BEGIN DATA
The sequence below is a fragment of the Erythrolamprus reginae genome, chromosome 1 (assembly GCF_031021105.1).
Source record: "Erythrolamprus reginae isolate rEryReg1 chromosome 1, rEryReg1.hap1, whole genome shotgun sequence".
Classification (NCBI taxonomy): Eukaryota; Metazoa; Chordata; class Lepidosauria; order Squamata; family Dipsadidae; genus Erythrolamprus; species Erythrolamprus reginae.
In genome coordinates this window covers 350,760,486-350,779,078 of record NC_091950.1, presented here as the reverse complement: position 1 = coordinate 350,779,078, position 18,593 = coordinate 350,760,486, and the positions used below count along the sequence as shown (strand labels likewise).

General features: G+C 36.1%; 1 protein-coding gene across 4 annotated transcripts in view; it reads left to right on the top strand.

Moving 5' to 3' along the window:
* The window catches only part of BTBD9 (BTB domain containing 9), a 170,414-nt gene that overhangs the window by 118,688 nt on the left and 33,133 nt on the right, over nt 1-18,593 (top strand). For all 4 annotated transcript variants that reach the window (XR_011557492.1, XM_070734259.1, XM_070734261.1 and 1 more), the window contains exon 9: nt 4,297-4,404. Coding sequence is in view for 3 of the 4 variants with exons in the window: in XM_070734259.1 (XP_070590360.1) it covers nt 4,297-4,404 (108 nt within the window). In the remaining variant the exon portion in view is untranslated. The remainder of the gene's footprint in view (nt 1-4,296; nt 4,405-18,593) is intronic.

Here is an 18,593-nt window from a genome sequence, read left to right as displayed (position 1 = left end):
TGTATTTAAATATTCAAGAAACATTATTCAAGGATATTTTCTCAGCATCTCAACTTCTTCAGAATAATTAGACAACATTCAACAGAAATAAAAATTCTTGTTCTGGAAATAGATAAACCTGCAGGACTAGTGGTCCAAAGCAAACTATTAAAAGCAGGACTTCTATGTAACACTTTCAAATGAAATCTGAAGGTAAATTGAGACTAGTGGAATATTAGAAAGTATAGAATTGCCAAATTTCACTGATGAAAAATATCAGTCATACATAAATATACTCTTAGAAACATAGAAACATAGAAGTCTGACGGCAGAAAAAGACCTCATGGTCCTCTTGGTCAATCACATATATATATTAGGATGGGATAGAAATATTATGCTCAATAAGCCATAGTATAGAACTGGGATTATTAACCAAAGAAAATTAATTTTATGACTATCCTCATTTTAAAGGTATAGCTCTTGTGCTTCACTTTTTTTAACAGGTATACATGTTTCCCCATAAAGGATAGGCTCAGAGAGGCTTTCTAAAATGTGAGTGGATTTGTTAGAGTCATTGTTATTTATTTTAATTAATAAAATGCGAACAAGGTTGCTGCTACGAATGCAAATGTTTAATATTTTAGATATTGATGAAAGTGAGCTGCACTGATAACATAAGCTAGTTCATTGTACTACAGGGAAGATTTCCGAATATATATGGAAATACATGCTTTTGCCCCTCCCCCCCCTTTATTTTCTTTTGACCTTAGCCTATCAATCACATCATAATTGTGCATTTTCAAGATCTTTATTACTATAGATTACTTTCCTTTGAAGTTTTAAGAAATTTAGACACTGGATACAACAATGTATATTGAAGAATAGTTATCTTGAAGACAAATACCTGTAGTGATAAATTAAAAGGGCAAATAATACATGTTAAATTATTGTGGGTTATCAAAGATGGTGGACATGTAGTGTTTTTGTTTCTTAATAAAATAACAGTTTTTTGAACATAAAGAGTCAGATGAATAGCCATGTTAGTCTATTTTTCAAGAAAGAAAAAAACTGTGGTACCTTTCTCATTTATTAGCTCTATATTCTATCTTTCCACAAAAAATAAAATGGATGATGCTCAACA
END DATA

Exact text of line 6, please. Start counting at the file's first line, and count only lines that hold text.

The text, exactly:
Moving 5' to 3' along the window: